by Bob Wilkin
In the summer after eighth grade I went on a six-week bus trip around the United States with 35 other boys from my club. In addition there were nine men who supervised us.
We camped out each night. Each morning started out with a two-mile run led by one of the leaders. We ran at a pretty good pace as I recall.
When we came to the Grand Canyon, the leaders decided we would run down the trail to the bottom of the Grand Canyon and then run back up. Of course, that is much tougher than our daily two-mile runs.
While discussing how to decide who could go on this strenuous run, the leaders remembered Mount Baden Powell. This was a mountain near a camp we went to from time to time. I had been a few years before. We hiked up the mountain on a series of switchbacks. After about 5 hours of hiking, we came to the base of the summit. The final climb would only take about 15 minutes, but it was steep and it would be strenuous.
I was standing with some boys who decided not to go. “What’s the point?” one said. “We already climbed the mountain. Besides, I’d rather relax here.”
I was tired and I decided to stay with these boys. I did not finish the climb.
At the Grand Canyon the leaders decided to make Mount Baden Powell the deciding factor. Since I had not finished the climb, I was excluded from the run down into the Canyon.
I was very disappointed. I begged to be able to go. After all, I was one of the best, if not the best, runners among the boys on our daily runs. But the decision had been made. I had not endured then and thus I was disqualified now.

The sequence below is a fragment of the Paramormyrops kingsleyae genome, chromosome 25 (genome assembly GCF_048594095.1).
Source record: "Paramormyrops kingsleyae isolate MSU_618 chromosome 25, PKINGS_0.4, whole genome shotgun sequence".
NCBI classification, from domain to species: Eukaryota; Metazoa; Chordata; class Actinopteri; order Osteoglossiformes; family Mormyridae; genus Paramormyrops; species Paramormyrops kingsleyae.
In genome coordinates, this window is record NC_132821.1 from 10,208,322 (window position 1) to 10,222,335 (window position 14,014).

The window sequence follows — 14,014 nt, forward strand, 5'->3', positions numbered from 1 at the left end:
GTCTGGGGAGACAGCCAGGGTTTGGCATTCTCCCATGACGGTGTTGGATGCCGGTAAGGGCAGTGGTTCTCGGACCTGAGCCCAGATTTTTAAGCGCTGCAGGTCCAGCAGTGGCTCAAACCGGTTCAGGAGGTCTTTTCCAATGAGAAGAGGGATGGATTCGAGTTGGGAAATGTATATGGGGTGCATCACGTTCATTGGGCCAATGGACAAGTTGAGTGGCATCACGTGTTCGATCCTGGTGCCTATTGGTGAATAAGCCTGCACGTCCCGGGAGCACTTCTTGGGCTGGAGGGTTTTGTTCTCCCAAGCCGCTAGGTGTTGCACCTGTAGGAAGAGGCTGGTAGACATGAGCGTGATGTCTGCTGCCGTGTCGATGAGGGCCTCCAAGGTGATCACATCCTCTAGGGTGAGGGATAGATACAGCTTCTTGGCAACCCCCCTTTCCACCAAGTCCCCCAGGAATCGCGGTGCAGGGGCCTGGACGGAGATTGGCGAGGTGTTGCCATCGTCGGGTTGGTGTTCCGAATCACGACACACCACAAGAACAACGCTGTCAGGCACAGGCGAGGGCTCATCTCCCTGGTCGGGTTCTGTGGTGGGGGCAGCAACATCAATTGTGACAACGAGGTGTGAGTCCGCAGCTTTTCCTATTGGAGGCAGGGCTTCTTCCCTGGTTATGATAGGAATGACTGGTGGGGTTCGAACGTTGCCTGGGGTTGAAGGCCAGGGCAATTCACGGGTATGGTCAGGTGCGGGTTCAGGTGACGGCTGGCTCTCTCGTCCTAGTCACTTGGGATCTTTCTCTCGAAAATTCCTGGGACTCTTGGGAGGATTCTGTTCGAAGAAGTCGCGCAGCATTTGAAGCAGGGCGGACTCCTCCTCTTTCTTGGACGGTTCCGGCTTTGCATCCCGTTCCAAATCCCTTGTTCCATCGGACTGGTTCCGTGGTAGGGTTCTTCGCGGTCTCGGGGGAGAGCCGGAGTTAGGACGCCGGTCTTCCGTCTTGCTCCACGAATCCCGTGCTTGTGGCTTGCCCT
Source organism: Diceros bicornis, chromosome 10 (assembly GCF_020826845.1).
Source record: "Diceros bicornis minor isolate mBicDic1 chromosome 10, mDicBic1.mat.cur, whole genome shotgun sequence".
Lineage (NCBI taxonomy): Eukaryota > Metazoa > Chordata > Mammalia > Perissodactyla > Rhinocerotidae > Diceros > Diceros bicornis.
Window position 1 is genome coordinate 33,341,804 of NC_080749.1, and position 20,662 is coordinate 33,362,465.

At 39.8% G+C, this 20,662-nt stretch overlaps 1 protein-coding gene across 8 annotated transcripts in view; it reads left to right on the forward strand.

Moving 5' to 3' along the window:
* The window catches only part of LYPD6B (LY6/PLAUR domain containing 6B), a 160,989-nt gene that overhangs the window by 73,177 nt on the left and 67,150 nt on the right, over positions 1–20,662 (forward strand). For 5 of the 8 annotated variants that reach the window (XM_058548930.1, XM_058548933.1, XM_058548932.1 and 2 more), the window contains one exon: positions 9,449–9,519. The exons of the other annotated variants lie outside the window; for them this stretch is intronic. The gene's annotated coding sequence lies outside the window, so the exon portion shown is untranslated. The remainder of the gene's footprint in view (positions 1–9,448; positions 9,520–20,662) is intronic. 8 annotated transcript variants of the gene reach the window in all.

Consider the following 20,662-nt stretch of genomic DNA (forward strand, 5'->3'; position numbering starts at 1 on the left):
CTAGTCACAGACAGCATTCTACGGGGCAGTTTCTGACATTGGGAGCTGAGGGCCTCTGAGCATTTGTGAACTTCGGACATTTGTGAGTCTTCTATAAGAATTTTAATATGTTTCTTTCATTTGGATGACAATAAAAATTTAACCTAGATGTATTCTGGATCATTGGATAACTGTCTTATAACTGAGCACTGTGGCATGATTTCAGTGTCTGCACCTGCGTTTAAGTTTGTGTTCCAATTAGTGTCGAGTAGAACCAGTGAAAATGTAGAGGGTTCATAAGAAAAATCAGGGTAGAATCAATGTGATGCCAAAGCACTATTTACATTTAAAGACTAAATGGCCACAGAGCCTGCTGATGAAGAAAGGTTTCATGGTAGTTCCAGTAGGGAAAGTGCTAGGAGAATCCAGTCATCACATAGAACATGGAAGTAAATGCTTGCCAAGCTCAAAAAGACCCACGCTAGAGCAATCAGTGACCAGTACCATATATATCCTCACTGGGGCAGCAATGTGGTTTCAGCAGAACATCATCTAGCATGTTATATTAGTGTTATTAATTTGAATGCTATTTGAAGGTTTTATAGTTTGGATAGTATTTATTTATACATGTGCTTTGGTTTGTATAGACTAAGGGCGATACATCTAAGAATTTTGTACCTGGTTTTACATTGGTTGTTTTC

From time to time I find myself thinking back on that experience. It reminds me about the importance of enduring to the very end.
When Sharon and I first started attending Victor Street Bible Chapel in 1992, I held the view that the Lord Jesus would determine who would rule with Him based on the overall quality of the believer’s service for Him. Thus I thought that if someone served faithfully for 49 years and then fell away from the Lord in the 50th year and died out of fellowship with God, then he would still rule.
I remember that Zane Hodges and Luis Rodriguez challenged me on that point. They said that the Scriptures are clear that only if we endure to the end will we rule with Christ: “If we endure, we shall also reign with Him. If we deny Him, He will also deny us” (2 Tim 2:12). Endurance is necessary to win the Lord’s approval at the Bema: “I discipline my body and bring it into subjection, lest, when I have preached to others, I myself should become disqualified [literally, disapproved]” (1 Cor 9:27). I came to see that I was wrong. God cares how we finish. We must endure to reign.
It was the lesson of Mount Baden Powell all over again.
Thus while our eternal destiny is secure no matter what, our potential share in Christ’s future reign depends on us persevering to the spiritual summit. There is no retirement from confessing Christ. If we want to hear, “Well done, good servant” (Luke 19:17), then we must persevere to the end in our walks with Christ.